People are starving, Jeff
We can’t have nice things because Jeff Bezos wants to go to space
by gillian massie and sara birrell
On July 20, Jeff Bezos, the billionaire founder of wildly successful online shopping service (and dystopian megacorporation) Amazon, dropped $5.5 billion to be launched into space.
The billionaire extended the opportunity to two companions, Bezos’ brother and an aviation expert from Texas. The space shuttle launch was broadcast on live television and when they were done the passengers and crew members popped champagne on the launch pad. The entire shuttle blasted off and landed in 15 minutes (only around four of which were actually spent in “space”). Space shuttles are being advertised as a new form of tourism that could be an actual vacation opportunity for the ruling class in the near future. However, the titanic cost of Bezos’ rocket ship ride has raised questions about whether it is an ethical choice, considering the rapidly increasing inequality around the globe and the amount of fossil fuel emissions required for a single vanity launch.
There are a lot of places that money could have been better spent (we actually can’t think of a worse way it could have been spent) and we’ve broken down some of the financial issues that could have been solved if the public kept that money and NASA simply yeeted Bezos into the Sun pro bono.
Canadian students owe, on average, $26,075 per person in student loan debt. Around $75 million of that debt is held by Saskatchewan students, who owe more on average than other Canadian students and who are more likely to graduate with so-called “large debt” – amounts over $25,000. While that debt has the power to reduce the quality of life of many of the people who are saddled with it, Bezos’ space bux could have paid it off 73 times over.
Devastating forest fires across Canada and the Pacific northwest (largely caused by late-stage capitalists like Bezos) have caused millions of dollars worth of damage and left scores of people homeless. In B.C alone, $95 million has already been put into fighting fires in 2021. According to B.C statistics, the total cost over the last 10 years is currently at $2,865,600,000, an amount that places a huge economic burden on the public but is only slightly more than half of what it cost for Bezos to go to space for significantly less time than it would take to read Kropotkin’s Conquest of Bread.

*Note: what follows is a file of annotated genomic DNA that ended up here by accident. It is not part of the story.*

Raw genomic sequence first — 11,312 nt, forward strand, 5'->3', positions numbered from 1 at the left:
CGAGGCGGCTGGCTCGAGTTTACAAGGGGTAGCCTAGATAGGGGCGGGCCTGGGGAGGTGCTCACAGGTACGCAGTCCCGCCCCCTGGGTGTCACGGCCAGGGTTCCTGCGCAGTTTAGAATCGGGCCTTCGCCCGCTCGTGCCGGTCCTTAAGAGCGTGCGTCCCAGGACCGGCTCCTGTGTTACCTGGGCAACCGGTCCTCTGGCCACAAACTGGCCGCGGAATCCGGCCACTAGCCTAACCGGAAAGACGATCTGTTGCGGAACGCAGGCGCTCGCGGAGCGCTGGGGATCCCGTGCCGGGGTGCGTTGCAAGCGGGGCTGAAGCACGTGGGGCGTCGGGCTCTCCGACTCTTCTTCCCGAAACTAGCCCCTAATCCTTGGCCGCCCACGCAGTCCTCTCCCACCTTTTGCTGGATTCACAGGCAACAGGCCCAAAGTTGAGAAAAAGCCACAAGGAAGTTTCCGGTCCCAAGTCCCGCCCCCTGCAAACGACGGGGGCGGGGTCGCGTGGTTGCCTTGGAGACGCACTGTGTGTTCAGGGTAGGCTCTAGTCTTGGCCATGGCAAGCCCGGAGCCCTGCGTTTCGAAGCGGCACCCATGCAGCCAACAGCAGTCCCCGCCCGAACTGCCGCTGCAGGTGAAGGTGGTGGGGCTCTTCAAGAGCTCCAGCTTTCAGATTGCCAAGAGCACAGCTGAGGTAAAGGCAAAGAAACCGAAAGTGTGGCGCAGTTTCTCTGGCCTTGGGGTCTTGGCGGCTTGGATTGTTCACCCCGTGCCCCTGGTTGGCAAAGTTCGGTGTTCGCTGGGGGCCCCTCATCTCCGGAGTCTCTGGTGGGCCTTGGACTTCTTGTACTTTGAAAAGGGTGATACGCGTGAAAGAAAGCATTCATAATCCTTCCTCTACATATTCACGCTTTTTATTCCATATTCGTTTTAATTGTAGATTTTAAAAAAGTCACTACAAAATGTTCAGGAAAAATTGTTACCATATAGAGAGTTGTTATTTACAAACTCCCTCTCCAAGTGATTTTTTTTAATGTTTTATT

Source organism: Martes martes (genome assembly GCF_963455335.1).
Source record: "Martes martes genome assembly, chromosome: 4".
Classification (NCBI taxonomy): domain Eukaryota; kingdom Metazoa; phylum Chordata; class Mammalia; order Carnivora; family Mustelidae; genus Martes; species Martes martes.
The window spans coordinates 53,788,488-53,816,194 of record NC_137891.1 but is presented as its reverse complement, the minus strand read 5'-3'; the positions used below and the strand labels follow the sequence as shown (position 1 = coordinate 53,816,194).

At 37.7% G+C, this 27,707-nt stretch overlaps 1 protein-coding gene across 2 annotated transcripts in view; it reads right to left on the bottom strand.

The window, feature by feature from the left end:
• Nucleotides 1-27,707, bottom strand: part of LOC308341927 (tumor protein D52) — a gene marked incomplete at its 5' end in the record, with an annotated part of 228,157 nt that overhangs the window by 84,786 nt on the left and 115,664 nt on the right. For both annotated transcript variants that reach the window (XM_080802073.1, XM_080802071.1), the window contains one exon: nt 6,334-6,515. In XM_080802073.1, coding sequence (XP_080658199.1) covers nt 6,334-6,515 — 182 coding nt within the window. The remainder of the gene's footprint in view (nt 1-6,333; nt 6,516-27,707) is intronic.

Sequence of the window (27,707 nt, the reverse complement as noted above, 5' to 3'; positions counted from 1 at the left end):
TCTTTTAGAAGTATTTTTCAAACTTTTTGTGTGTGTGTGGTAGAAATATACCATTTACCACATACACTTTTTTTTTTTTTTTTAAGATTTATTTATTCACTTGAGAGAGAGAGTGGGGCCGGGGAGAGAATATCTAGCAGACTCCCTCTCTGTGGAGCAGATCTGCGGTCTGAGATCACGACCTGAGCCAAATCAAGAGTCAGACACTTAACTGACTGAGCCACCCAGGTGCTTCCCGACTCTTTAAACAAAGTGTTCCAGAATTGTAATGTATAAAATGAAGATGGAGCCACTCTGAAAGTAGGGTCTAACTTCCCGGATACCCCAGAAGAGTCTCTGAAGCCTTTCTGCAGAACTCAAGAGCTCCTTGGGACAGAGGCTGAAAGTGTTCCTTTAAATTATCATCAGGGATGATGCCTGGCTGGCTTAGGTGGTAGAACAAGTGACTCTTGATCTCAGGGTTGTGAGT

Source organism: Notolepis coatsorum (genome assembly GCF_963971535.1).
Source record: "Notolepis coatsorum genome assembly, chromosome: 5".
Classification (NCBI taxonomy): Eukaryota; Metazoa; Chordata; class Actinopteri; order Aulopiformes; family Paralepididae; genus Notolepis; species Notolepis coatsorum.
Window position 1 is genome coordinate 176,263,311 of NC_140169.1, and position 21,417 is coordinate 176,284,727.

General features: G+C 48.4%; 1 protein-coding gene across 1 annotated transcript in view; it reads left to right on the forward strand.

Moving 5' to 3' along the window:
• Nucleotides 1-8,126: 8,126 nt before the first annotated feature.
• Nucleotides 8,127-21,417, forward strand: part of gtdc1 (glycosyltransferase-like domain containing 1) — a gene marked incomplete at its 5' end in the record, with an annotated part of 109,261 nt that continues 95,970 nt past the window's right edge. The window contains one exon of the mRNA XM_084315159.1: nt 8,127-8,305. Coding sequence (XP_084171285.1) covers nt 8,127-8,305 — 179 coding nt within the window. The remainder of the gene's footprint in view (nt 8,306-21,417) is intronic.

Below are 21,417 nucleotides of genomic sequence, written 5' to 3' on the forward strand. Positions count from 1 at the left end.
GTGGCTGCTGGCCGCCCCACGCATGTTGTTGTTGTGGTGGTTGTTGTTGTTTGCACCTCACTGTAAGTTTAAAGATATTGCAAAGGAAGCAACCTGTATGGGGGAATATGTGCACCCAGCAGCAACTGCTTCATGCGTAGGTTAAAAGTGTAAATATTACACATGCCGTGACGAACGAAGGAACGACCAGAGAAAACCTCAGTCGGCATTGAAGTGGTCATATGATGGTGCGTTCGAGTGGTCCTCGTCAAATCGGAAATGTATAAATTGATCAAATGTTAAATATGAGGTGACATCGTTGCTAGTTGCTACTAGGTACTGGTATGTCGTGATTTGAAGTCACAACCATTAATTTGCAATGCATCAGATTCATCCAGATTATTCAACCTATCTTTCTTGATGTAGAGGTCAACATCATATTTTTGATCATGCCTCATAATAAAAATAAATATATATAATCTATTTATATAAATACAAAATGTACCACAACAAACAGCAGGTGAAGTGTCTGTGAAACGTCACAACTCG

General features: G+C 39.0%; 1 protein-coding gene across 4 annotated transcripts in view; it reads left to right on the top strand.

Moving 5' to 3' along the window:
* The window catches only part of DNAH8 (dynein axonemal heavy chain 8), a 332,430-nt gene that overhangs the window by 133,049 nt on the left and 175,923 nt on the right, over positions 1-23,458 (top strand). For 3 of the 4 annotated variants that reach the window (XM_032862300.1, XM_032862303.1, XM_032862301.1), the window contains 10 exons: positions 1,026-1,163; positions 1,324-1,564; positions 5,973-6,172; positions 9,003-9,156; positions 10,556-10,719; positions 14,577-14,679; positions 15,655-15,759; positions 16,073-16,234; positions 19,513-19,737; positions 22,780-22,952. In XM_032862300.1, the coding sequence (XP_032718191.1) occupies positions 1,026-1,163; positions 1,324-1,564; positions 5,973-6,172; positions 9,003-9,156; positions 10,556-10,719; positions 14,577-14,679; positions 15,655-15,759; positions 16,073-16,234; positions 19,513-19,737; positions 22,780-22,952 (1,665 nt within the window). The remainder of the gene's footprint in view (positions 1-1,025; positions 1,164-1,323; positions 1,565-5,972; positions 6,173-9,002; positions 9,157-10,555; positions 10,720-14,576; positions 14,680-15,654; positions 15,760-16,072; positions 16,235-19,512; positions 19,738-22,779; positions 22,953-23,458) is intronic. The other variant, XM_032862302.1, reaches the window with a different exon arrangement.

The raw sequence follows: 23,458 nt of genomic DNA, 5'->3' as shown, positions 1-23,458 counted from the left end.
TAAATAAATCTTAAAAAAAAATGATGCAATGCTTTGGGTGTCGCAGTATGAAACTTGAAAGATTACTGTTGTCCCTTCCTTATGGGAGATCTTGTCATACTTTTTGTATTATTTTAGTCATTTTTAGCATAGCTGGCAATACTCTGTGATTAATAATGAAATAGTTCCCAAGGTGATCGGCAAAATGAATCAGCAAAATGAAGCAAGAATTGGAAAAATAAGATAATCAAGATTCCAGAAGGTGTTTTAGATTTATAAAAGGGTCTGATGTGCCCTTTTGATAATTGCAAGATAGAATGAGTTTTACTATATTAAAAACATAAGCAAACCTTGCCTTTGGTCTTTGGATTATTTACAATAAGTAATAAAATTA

Canada’s ongoing colonial project is evident in the crisis of clean water on First Nations reserves. While estimates vary, in 2017 the parliamentary budget officer estimated that it would cost around $3.2 billion to get clean water on every reserve in so-called Canada. That’s not even close to what Bezos spent to do something that’s only impressive to humans under the age of seven. It’s just a sliver of the budget for the bald space man. He could throw in Flint, Michigan and still not be spending as much as he spent on his environmentally destructive post-divorce midlife crisis.
There’s also the rising inequity in the housing market. Housing prices in Canada have risen more in the past decade than in any other country in the world. And while many people manage to scrape by, spending 30 per cent or more on rent, hundreds of thousands of Canadians are homeless. A rough estimate from the Canadian Alliance to End Homelessness puts the cost of housing every Canadian at about $3.7 billion. Jeff Bezos could literally end homelessness for less money than it cost him to take a joyride into what scientists consider, “sure, technically space, I guess.”
But maybe Jeff wants to distribute his hoard a little closer to (his) home. Amazon has 1,335,000 employees worldwide. It’s well known that they work in grueling conditions, going entire days without breaks, famously peeing in bottles, wrecking their bodies so that Bezos can steal the value of their labour and leave them with almost nothing. That $5.5 billion could have been spent giving $4,000 lump sum payments to every Amazon worker on the face of the Earth. And while that’s not quitting forever and retiring on the beach money, $4000 would have done more good in the pockets of ordinary workers than it did launching Bezos into what – I can’t stress enough – was barely space.
The opportunity to go to space is once-in-a-lifetime, and only few will ever experience it. It leaves a sour taste in ones’ mouth when you think of all the devastating problems that the money frittered away on making rich people feel cool could solve instead. And Bezos is just one billionaire who has entered space. Richard Branson completed his first launch nine days prior in New Mexico. Far from being aspirational or laudable, the billionaire space race makes very clear that these men are rich because others have been made poor.